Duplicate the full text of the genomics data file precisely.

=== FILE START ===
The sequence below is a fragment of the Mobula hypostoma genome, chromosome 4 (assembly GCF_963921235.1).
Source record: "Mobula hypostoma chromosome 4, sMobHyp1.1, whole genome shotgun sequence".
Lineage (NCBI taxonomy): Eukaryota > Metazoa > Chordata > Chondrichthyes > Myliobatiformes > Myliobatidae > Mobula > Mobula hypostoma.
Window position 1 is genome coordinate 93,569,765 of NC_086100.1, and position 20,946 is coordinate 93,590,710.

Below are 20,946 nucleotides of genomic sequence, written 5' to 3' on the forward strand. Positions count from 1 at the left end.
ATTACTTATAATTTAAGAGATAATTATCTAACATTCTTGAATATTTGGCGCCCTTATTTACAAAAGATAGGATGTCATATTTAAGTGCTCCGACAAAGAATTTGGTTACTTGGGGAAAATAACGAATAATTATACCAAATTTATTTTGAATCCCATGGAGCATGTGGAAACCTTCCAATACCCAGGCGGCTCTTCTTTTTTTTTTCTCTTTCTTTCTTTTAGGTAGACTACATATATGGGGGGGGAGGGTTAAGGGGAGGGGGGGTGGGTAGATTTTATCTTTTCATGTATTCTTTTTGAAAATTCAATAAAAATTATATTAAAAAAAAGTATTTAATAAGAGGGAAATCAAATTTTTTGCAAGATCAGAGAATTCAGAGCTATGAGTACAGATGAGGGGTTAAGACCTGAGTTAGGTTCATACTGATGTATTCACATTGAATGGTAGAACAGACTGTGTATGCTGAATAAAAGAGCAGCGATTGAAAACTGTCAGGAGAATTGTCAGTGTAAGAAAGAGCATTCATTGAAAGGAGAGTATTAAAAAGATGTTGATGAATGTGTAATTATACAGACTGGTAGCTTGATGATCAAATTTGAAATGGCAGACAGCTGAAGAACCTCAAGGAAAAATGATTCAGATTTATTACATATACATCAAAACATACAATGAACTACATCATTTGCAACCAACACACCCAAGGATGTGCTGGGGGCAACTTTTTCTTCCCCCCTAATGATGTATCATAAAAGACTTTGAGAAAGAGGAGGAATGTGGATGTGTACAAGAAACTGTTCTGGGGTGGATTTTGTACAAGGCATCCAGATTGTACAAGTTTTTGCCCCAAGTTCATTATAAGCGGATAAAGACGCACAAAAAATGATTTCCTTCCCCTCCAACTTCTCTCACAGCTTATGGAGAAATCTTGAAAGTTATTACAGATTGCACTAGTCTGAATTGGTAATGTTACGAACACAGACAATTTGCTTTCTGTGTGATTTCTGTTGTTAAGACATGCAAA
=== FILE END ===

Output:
The sequence below is a fragment of the Mobula hypostoma genome, chromosome 4 (assembly GCF_963921235.1).
Source record: "Mobula hypostoma chromosome 4, sMobHyp1.1, whole genome shotgun sequence".
Lineage (NCBI taxonomy): Eukaryota > Metazoa > Chordata > Chondrichthyes > Myliobatiformes > Myliobatidae > Mobula > Mobula hypostoma.
Window position 1 is genome coordinate 93,569,765 of NC_086100.1, and position 20,946 is coordinate 93,590,710.

Below are 20,946 nucleotides of genomic sequence, written 5' to 3' on the forward strand. Positions count from 1 at the left end.
ATTACTTATAATTTAAGAGATAATTATCTAACATTCTTGAATATTTGGCGCCCTTATTTACAAAAGATAGGATGTCATATTTAAGTGCTCCGACAAAGAATTTGGTTACTTGGGGAAAATAACGAATAATTATACCAAATTTATTTTGAATCCCATGGAGCATGTGGAAACCTTCCAATACCCAGGCGGCTCTTCTTTTTTTTTTCTCTTTCTTTCTTTTAGGTAGACTACATATATGGGGGGGGAGGGTTAAGGGGAGGGGGGGTGGGTAGATTTTATCTTTTCATGTATTCTTTTTGAAAATTCAATAAAAATTATATTAAAAAAAAGTATTTAATAAGAGGGAAATCAAATTTTTTGCAAGATCAGAGAATTCAGAGCTATGAGTACAGATGAGGGGTTAAGACCTGAGTTAGGTTCATACTGATGTATTCACATTGAATGGTAGAACAGACTGTGTATGCTGAATAAAAGAGCAGCGATTGAAAACTGTCAGGAGAATTGTCAGTGTAAGAAAGAGCATTCATTGAAAGGAGAGTATTAAAAAGATGTTGATGAATGTGTAATTATACAGACTGGTAGCTTGATGATCAAATTTGAAATGGCAGACAGCTGAAGAACCTCAAGGAAAAATGATTCAGATTTATTACATATACATCAAAACATACAATGAACTACATCATTTGCAACCAACACACCCAAGGATGTGCTGGGGGCAACTTTTTCTTCCCCCCTAATGATGTATCATAAAAGACTTTGAGAAAGAGGAGGAATGTGGATGTGTACAAGAAACTGTTCTGGGGTGGATTTTGTACAAGGCATCCAGATTGTACAAGTTTTTGCCCCAAGTTCATTATAAGCGGATAAAGACGCACAAAAAATGATTTCCTTCCCCTCCAACTTCTCTCACAGCTTATGGAGAAATCTTGAAAGTTATTACAGATTGCACTAGTCTGAATTGGTAATGTTACGAACACAGACAATTTGCTTTCTGTGTGATTTCTGTTGTTAAGACATGCAAA